By Steve LaMontia, Director of Communications
Steve Lundeberg is a veteran of the Willamette Valley MSBL in Salem, Oregon and currently plays in the 40-over division, this being his 27th season. He hails from Lebanon, Oregon and is currently under a ‘stay at home’ order from the governor and his employer, Oregon State University.
With a little bit of time on his hands of late, we asked Steve what he is doing to stay in the game and what his thoughts are regarding the crisis our nation currently faces. Below is our Q & A with Steve:
What is your biggest takeaway from our current coronavirus outbreak? My biggest takeaway isrealizing how quickly things can change all across the societal landscape. Not just baseball-wise – I was in Vegas when the Kickoff Classic shut down – but everywhere. In the span of a few days, things went from normal to surreal, with staying healthy just one concern among many – including avoiding economic catastrophe.
What are you doing to stay engaged with baseball? My wife and I play a lot of catch, and hit wiffles, tennis balls and Lite-Flites when we can find an open area. I also have hitting-drill stations in my back yard and garage. Beyond that, I watch a lot of MLB Network, and I’m rereading a bio on Mickey Mantle.
Are you still able to workout regularly during this period? Thankfully, yes.I have dumbbells and other workout equipment at home, and the work-from-home flexibility gives me an opportunity to go running every day as well.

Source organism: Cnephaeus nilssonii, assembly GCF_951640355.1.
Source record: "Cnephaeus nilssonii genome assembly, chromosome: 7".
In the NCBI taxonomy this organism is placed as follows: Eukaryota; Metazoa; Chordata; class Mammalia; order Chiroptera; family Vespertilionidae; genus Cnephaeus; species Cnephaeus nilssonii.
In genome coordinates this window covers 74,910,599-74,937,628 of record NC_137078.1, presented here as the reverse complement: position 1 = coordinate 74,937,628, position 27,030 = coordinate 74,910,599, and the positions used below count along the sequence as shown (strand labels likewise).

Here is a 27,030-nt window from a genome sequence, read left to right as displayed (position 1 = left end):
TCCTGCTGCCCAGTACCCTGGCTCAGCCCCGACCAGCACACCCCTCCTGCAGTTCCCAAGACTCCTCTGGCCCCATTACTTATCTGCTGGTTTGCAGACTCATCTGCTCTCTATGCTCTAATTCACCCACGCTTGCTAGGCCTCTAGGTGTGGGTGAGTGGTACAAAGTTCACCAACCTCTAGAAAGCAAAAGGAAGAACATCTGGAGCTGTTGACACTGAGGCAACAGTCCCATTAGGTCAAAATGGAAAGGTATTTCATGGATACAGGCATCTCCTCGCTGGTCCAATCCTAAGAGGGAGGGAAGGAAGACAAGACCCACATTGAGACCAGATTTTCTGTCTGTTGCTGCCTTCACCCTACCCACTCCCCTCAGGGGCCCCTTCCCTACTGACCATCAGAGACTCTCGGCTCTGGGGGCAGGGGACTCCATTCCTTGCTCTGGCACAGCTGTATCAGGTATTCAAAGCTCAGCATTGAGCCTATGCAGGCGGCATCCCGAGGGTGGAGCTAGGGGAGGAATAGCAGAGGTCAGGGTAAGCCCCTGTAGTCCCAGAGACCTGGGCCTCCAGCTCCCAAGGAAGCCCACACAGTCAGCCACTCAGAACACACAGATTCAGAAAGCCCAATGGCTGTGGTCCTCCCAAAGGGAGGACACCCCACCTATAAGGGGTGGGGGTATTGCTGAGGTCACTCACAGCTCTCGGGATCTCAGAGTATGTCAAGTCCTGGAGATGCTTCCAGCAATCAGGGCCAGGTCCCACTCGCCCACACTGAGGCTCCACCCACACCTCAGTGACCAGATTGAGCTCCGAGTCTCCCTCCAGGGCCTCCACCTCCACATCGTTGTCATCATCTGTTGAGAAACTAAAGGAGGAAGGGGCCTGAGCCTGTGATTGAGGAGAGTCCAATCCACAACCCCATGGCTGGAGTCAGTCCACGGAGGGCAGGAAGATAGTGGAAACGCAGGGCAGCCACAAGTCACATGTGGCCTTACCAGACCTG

What special activities are you and/or your family able to participate in? Beyond our baseball stuff and running/walking with our dogs, there’s not a lot we can do outside. We play a lot of Scrabble and have been working our way through “The Wire.”
Will you be participating in any national fall tournaments this year? Probably not this fall.Our Willamette Valley-based group played in Arizona in 2017 and 2019, but the economic uncertainties associated with the pandemic will likely keep us home this year.
Any additional comments? My overriding hope is for people to get through this multifaceted challenge as best they can, knowing that many are suffering not just from the virus but from financial pressures, mental health issues and various other serious stressors related to a cratering economy and the loss of freedoms.
All of us who love baseball are missing our usual springtime routines, and that’s not to be taken lightly either. Especially when you’re 40, 50 or older (56 in my case) and still care enough to prepare and play, baseball is truly part of you, not just some casual activity. I hope all of us throughout the baseball brotherhood and beyond can hang tough, take care of each other and be ready to thrive again when this is all over.